Family nursery growing to support next generation

AFP Correspondent

Union Bridge, Md. (May 9, 2017) — The nursery industry has had its share of ups and downs in recent years.
Joseph Barley, founder of Clear Ridge Nursery in Carroll County, Md., said the secret to success is not sitting still.
“When I first started this business, I thought I could stay within my niche. After 22 years, you realize that you have to adapt and diversify,” Barley said.
Barley, who has a background as an arborist and in forestry, opened Clear Ridge Nursery in 1994 in Union Bridge.
In the early years, he focused on native trees and shrubs.
While that’s still the primary focus of the business, he said they have also adapted to meet the demands of their customers.
“When I first started, it was literally like walking off a cliff,” Barley said. “I’ve learned it’s important to always be thinking five years ahead.”
Barley said the biggest challenges he sees facing the nursery industry are a lack of young owners, labor issues and the ability to diversify.
“Everybody’s getting older and I don’t see a lot of young faces — particularly as business owners,” Barley said. “We’re fortunate here that [Jessica] raised her hand and started us on a 10-year effort toward succession.”
Jessica Todd, Barley’s daughter, said it wasn’t until after she graduated from college that she saw taking over the family business as an opportunity.
“I had one foot always in [the business]. I saw how [my father] was able to support a family, and I saw that I could do that too. And not just for my family, but the families of our employees,” said Todd, who purchased 51 percent of the nursery nine years ago.
Barley said he was grateful to have an excellent consultant to help him and his wife plan the succession of their business.
Father and daughter agreed that labor was one of the most difficult aspects of their business.
Barley said federal programs like the H2-A temporary agricultural worker visa are tedious and unpredictable.
Hiring people year round, though, means you have to constantly have things to keep people busy.
“You have to hold on to the people that you have,” Barley said. “We can’t make it on seasonal labor. We try to balance and maintain the full time labor force that we can support and still get the job done.”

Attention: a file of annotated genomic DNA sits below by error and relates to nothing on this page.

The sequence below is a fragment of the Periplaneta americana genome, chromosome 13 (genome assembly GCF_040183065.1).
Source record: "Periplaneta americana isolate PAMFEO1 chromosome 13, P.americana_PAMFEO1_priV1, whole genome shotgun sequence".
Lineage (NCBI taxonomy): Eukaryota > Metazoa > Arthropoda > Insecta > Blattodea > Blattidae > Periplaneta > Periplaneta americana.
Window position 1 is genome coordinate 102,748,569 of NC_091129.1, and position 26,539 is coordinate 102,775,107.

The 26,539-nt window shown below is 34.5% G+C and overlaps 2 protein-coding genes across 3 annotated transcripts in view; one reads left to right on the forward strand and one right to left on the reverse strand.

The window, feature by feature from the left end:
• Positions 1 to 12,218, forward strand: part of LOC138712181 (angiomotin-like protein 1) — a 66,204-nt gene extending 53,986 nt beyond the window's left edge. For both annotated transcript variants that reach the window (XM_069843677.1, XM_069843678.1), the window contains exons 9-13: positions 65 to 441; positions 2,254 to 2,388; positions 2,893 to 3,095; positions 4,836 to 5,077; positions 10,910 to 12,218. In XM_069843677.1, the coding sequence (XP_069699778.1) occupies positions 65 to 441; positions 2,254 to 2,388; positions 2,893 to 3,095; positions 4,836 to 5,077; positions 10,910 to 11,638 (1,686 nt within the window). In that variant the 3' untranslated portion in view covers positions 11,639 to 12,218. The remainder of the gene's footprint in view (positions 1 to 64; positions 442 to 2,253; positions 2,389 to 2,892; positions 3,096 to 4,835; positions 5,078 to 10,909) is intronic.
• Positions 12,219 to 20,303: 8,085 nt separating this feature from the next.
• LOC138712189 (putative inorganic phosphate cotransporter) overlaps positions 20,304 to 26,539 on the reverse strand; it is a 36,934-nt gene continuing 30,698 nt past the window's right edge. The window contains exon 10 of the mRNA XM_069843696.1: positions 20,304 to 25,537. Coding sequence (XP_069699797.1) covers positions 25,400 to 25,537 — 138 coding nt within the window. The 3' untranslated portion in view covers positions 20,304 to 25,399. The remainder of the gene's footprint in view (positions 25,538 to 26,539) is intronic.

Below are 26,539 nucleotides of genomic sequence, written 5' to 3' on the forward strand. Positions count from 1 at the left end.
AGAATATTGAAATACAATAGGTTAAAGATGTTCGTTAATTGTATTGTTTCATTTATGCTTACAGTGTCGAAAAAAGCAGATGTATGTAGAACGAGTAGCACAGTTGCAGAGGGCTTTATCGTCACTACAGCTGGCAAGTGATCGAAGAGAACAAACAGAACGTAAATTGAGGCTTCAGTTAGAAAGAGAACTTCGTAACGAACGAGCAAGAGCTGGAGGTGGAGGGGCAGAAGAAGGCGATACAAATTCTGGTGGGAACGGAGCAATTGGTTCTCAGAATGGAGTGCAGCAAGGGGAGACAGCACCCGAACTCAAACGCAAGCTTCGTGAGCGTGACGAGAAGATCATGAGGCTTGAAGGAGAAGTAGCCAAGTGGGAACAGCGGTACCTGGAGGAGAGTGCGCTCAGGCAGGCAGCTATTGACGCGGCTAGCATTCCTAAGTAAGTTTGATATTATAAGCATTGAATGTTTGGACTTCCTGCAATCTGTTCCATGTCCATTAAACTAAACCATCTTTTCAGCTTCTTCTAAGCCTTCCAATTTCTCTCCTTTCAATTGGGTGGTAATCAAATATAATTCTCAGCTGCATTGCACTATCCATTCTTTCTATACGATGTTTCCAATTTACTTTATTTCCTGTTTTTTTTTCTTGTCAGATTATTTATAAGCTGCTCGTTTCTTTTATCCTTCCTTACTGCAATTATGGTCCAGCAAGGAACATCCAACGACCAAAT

He said the full-time staff he has often isn’t enough during the busy season. But on the other hand, he said it can be more than he needs during the down times.
Todd said diversification of the nursery is what helps them to be more efficient. In the last decade, the business has made several changes to adapt to the market and utilize their workforce year round.
One change was growing out trees and shrubs in larger container sizes. Another was entering into the re-wholesale market. And they recently began to wholesale cut flowers grown on the farm, capitalizing on the trend for locally grown, value-added agriculture.
“Native trees is still our niche and three-quarters of everything we do,” Barley said. “But we’re also adjusting with the markets and with our customer’s needs.”
Last year, Clear Ridge Nursery won the bid to be the supplier for Tree-Mendous, a program of the Maryland Forest Service that provides discounted trees for planting on public land.
Anne Gilbert oversees the program, which is housed at the Maryland Department of Natural Resources.
She said the most important aspects of the program are that the trees be native to Maryland and planted on public land.
“Our goal is to build up the urban tree canopy across the state…the primary mission is to get trees in the ground,” said Gilbert.
Gilbert said she works with all types of organizations from boy scout troops to county governments to help them plant thousands of trees each year.
Clear Ridge isn’t entirely new to the Tree-Mendous program. Barley said they were one of many suppliers for several years during the program’s early years.
The Maryland Forest Service has since streamlined the program.
Gilbert said utilizing one nursery allows for better management and efficiency.
“It’s a great program and we’re hoping to help expand participation,” Todd said. “It fits us well because we are a grower and specialize in natives. The feedback we’ve had from customers so far has been very positive.”
Groups can place orders for trees in the spring and fall, directly through the Tree-Mendous program at DNR. Clear Ridge collects the payment and fills the orders, arranging for pick up or delivery, depending on the order.
As Todd assumed control of the company, Barley said he’s optimistic.
“If you stay in your comfort zone, you don’t push yourself to get better,” he said. “My role now is to replace myself. And that’s not easy because you’re constantly being pulled back in. I’ll always be active, but I’m working on not being depended on.”
Todd is ready for the challenge. She said through the succession planning process, she gleaned a lot of important information from her father.
Pursuing leadership roles has also helped prime her for the business.
Next year, Todd will step in as President of the Board of Directors for the Maryland Nursery, Landscape and Greenhouse Association. She will be both the youngest and first female president of the organization.
“I was apprehensive about putting myself out there…but it’s been one of the best things that ever happened,” said Todd. “I’ve learned so much and met more people outside of our specific industry.”
While their business is growing trees, Todd and Barley agree that what they do more so is grow relationships. With their customers and their employees.
“I’m not just looking at my quality of life,” Todd said. “I’m also looking at the quality of [my employees] lives…[and] how to grow with our customers, so we can grow with them. Because if they’re not growing, we aren’t going to be either.”